Blackfish City – Sam J. Miller

Blackfish CityAnd back to the Nebulas, so I can actually finish (and blog) before the winner is announced. This year, I definitely will! I’m reading the last one as we speak (ssh, yes I am a blogpost behind).

Aaaaand I was underwhelmed by this one too. I am officially declaring “meh” to be the theme of this year’s Nebula nominees, because it’s another one I’ve only given 3 stars to. And like, even though I didn’t like Witchmark, it wasn’t the invigorating levels of all-encompassing hatred some of last year’s bullshit got. I just… didn’t care. I was really hoping Blackfish City might buck the trend by being interesting (even if it was bad) but in the end… it wasn’t really? And once again, I just didn’t care. Not about the plot, not about the characters, not about any of it. And it’s not like this is a fundamental flaw of me, because I did just care very much indeed about The Priory of the Orange Tree, so I’m not somehow numbed against all joy. They’re just shite.

And it’s not even that I can say “oh well, maybe 2018 was a bum year”. Because it wasn’t. Where is The Seven Deaths of Evelyn Hardcastle in all this, for instance? That was actually bloody good! And it did something new, interesting and worth paying attention to. And then there’s Revenant Gun, which at least did make it into the Hugo lineup. That whole series is phenomenal, but it’s not here. No idea what they’re playing at.

To come back to the book at hand, I’ll admit that some of my lack of interest may just be that I don’t seem to like cli-fi. Maybe I’ve had rubbish examples. Maybe there’s something good out there and I’m missing it. But if this and New York 2140 are anything to go by? It’s depressing, didactic, pseudo-cyberpunk boredom all the way through. I don’t want to be lectured about economics, or have to follow along with plucky but swear-filled kids living in the high-tech dystopian future, putting one over on the adults by just being that much better at tech. I don’t like plucky teenagers. This is why I read grown up books instead of YA crap. It’s not that I don’t care about climate change; I’m not an idiot. But both of these books have been thoroughly meh for me.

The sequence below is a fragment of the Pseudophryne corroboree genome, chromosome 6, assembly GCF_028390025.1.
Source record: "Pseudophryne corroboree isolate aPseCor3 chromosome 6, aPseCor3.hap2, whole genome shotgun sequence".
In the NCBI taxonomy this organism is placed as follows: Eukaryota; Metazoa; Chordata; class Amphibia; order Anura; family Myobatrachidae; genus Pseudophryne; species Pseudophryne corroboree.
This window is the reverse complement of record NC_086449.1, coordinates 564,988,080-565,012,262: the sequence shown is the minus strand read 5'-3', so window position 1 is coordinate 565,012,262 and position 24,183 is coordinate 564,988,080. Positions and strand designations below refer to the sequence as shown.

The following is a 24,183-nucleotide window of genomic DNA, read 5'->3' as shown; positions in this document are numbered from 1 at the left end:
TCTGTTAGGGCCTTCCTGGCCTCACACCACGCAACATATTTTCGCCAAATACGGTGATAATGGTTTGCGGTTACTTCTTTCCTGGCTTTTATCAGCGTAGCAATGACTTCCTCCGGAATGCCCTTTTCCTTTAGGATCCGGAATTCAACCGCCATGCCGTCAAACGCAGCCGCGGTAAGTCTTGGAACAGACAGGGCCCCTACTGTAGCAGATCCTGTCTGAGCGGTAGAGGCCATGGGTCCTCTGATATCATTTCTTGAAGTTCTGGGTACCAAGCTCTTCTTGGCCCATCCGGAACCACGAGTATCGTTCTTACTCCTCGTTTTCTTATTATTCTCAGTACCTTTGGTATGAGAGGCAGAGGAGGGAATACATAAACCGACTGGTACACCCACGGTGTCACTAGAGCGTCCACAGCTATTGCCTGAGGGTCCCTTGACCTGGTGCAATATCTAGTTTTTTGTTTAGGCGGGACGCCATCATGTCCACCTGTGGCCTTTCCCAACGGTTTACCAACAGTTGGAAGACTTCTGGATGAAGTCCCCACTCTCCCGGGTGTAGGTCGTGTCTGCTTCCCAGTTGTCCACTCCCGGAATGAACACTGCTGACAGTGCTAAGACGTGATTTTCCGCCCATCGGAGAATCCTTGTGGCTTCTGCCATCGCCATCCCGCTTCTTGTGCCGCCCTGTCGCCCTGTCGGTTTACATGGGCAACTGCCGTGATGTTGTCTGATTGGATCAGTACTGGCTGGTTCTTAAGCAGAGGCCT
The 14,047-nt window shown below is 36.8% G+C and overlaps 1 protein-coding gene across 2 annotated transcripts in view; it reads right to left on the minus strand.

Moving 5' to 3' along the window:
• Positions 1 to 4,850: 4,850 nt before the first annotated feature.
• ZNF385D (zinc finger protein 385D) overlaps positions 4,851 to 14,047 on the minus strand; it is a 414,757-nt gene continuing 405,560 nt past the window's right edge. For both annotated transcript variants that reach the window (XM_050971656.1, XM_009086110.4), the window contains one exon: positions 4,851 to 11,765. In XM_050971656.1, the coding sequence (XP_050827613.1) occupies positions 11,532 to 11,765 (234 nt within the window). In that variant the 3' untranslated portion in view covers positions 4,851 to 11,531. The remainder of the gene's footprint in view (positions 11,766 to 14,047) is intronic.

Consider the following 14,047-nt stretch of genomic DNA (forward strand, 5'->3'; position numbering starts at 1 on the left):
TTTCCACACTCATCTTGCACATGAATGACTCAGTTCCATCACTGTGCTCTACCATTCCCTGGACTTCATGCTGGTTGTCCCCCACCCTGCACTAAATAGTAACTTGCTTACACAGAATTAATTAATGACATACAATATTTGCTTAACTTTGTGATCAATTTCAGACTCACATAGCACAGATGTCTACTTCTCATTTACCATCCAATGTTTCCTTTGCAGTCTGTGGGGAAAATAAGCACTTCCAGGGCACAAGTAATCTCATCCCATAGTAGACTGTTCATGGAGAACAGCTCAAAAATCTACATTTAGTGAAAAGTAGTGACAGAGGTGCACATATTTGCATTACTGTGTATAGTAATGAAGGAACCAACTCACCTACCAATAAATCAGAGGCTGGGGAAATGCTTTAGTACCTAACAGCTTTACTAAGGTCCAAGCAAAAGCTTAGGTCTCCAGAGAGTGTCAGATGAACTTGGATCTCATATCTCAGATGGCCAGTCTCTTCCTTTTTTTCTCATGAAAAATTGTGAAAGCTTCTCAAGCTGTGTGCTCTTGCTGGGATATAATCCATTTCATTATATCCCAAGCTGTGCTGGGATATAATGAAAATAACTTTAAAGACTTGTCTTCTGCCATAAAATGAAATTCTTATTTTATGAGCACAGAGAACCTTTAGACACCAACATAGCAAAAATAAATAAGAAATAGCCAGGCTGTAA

More than anything in this one, I don’t like or care about any of the viewpoint characters. The one I’m most interested in is secondary, and she doesn’t get a lot of actual development. She’s just an interesting concept, a nice bit of the setting, rather than a realised person. Our character roster is pain-addicted fighter, dull political aide, ennui-suffused posh boy and obnoxious teen. The political aide… at least I give a minor crap about her motives? But it’s only minor.

And without that buy-in, I can’t really say I invested much in the plot, because so much of it rests on wanting the characters to succeed – it’s very personal to them. And the antagonists again rely on your sympathy with the viewpoint roles, because that antagonism is so emotional and personal. So they don’t… really work either.

There’s also a major issue that I feel the plot resolution is handled way too quickly, and frankly haphazardly. Everything suddenly builds to a crescendo, and you get a blur of things happening without a huge amount of foundation being laid for why they’d happen just so. It’s not twists – it’s just pulling solutions out of the ether in the rush of the moment.

The setting is ok? But I’m not particularly into dystopia, and it’s very much on brand for that. It’s a libertarian nightmare future of unregulated landlords, green fires in the sky, and unbranded drugs galore on the streets. No one says the word “corporation” every other sentence (thank goodness) but there’s a lot of the feel of cyberpunk about it while being a slightly different flavour. It’s not that I just want happy, fluffy futures (or maybe I’d have got on with Becky Chambers more). But I don’t particularly see the glamour in the grim that a lot of these tend to be going for. And there are a fair number of slightly purple passages of characters waxing lyrical on their simultaneous love for the city and desire to burn down the entire broken edifice. They get… very into it in a way that feels somewhat alien to how a lot of people actually think, unless everyone’s doing it and not telling me about it? But it was bordering on the cringe several times, and it just happened way, way too often. It wasn’t quite your full superhero-brooding-on-a-high-building-monologue about “this city” and how they love it so they need to root out all its corruption, but that’ll give you an idea of what I’m talking about.

I’m starting to sound like I really hated it. I honestly didn’t. It was fairly easy reading, and as a setting goes, there were definitely some interesting threads that I could see cool stories being told about. They just weren’t the stories we got, and I was bored and dissatisfied by the ones that were actually told instead.

If you like cli-fi and cyberpunk? Maybe this is something for you. But it’s really, really not for me.

Current Nebula rankings thus run:

  1. Trail of Lightning – Rebecca Roanhorse
  2. Blackfish City – Sam J. Miller
  3. The Poppy War – R. F. Kuang
  4. Witchmark – C. L. Polk

I’m frankly starting to worry that the remaining ones will only slot into the 1 and 2 slots by default. It’s been a depressing year that way. The Calculating Stars is next up.

 

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About readerofelse

A student of a redundant, useless and thoroughly interesting subject and reader of many books, particularly fantasy, science fiction and plenty else besides.
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